As the second most successful player in the history of the PDC, you would expect James Wade to be a major contender for the Ladbrokes World Darts Championship.
The 29-year-old from Aldershot hasn’t had the best of years, with 2012 being the first year since 2006 that he hasn’t won a major title. Personal problems haven’t helped, but Wade has revealed he has practiced like never before coming into this event.
To date, Wade hasn’t averaged anywhere near 100 in any of his previous four games, but his ability to win without playing at his best has served him well so far, with a nail-biting 5-4 win in the quarter-finals against Wes Newton on Saturday proving that.
Speaking to the media after his victory, Wade remained critical of his performances thus far at the Ally Pally.
“It was a case of getting the job done again,” admitted Wade. “It’s been my own fault that I haven’t performed well in this tournament in years gone by, but I’ve just to get on and win darts matches.”
Before a dart was thrown, Wade’s odds to win the Ladbrokes World Darts Championship were as long as 16/1, whereas to win most tournaments he’s been around the 10/1 mark. However, his pedigree isn’t in doubt, as his trophy haul shows.
Wade faces an in-form Michael van Gerwen on Sunday in the semi-finals, and is the outsider at 7/2 to win. The head-to-head record suggests that Wade should win, being unbeaten in their last five meetings.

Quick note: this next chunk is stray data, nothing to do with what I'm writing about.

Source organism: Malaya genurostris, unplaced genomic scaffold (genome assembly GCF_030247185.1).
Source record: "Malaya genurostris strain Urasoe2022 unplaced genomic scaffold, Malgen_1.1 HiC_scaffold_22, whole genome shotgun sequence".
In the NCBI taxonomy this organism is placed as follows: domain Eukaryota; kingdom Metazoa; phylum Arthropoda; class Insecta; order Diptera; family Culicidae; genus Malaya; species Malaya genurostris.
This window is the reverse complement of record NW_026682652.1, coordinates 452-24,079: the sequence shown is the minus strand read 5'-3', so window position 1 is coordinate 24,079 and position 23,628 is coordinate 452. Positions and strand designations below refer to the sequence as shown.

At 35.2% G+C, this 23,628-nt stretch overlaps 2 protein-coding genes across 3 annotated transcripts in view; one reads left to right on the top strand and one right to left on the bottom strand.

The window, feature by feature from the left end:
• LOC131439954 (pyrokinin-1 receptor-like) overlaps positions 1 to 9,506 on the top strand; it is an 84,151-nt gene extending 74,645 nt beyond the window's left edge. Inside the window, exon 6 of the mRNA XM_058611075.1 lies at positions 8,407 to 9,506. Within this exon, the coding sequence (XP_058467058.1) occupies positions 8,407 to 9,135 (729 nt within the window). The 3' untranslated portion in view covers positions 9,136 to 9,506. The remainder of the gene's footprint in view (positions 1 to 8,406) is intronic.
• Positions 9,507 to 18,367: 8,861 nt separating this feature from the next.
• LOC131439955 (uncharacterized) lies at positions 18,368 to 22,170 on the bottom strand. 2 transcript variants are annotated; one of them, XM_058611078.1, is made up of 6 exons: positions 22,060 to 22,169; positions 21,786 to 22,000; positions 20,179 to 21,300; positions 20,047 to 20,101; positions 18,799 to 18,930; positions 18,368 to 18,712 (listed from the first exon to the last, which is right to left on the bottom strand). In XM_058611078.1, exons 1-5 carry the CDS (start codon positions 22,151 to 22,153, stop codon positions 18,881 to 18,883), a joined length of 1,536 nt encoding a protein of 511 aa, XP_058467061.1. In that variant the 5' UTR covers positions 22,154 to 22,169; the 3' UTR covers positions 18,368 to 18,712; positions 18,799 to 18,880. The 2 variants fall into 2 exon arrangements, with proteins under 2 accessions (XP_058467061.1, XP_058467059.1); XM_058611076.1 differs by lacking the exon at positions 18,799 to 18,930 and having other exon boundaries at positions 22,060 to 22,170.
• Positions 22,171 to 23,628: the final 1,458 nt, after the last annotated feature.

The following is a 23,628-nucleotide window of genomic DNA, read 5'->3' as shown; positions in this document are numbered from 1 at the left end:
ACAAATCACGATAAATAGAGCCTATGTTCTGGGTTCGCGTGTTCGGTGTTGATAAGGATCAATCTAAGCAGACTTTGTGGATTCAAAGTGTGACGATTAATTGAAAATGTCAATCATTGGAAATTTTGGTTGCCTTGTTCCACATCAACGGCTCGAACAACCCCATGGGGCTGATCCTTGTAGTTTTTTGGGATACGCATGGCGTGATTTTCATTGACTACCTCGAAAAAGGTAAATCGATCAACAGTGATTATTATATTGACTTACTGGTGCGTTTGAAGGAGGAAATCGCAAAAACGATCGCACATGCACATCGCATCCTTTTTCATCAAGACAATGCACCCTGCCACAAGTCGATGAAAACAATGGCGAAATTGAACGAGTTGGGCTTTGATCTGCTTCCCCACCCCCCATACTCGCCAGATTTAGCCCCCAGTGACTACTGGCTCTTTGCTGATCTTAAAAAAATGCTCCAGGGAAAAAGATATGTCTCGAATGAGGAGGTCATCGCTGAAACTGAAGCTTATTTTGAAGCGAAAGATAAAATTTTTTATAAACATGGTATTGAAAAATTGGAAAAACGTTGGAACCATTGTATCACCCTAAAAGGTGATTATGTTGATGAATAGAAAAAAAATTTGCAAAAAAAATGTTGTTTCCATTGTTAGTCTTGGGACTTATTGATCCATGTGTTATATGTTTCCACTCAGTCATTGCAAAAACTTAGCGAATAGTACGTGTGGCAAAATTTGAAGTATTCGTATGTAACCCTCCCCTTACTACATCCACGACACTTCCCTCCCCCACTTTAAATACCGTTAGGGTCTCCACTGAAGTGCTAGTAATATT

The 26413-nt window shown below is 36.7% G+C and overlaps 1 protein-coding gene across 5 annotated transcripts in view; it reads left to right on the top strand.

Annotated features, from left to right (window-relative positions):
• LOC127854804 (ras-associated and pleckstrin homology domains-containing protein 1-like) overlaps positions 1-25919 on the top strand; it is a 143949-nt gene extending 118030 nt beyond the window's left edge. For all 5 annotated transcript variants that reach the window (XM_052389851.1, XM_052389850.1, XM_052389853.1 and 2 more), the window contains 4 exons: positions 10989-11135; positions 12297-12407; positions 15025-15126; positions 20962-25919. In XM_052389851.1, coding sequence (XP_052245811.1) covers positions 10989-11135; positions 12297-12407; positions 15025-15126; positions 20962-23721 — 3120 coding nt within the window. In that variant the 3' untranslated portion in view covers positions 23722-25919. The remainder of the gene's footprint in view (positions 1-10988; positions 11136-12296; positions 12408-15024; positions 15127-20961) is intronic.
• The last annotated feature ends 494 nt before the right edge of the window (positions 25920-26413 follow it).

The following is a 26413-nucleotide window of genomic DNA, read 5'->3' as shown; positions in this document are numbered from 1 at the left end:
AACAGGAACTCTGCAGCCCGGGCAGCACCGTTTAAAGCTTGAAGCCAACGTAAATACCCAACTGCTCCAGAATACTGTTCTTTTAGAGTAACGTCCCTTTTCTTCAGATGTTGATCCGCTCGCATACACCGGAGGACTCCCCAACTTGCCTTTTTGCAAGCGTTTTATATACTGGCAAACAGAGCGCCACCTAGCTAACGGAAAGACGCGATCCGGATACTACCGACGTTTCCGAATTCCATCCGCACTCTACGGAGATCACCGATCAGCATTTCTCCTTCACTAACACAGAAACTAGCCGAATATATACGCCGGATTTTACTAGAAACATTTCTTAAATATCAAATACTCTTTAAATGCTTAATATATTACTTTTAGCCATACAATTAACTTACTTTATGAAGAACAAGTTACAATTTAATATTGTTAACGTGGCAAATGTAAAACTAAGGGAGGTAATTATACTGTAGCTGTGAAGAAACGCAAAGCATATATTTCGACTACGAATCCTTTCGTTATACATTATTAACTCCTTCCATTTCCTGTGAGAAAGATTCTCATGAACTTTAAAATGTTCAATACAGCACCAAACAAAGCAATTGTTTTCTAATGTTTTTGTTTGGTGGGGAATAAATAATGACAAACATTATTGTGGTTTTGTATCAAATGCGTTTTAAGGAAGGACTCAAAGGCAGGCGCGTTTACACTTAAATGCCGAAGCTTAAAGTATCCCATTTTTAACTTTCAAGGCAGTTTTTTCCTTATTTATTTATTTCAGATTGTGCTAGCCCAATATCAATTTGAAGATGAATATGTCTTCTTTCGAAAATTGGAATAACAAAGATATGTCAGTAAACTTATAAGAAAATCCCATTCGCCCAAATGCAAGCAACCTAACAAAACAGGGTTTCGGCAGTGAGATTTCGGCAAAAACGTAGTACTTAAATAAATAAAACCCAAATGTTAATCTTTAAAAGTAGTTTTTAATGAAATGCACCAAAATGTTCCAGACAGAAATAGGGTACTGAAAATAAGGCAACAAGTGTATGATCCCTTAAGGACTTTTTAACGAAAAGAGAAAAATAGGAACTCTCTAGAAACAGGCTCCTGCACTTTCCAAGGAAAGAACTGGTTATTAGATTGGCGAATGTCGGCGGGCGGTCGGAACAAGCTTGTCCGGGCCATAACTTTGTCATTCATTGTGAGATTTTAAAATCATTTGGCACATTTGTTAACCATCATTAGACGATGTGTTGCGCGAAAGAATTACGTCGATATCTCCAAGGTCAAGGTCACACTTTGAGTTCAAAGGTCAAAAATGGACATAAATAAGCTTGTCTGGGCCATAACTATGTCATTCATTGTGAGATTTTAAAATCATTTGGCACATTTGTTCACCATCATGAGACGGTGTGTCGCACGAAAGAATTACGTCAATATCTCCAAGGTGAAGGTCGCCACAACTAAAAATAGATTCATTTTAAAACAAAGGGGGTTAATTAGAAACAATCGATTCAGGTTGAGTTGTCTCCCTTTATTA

Despite that, Wade is going to have to raise his game to win and alluded to mistakes he made in his match with Newton.
“I got too emotionally involved. I got too involved emotionally in my mind and I tired myself out rather than just playing darts”, said Wade, who won despite being two sets down early on.
“I certainly haven’t played my best in this tournament yet but I’m into another semi-final. If I take my opportunities then I could go all the way.
“My darts are going straighter in every game and I’m growing in confidence in every game, so we’ll see what happens.”
He added: “I honestly believe that I am the best finisher in the world and that’s why I’m still here.
“I can finish even when I’m not playing well. And I haven’t played that well yet.
“I’ve got the opportunity to get in to the final and that’s exactly what I want to do.”
Please Note: All Odds and Markets are correct at the time of publishing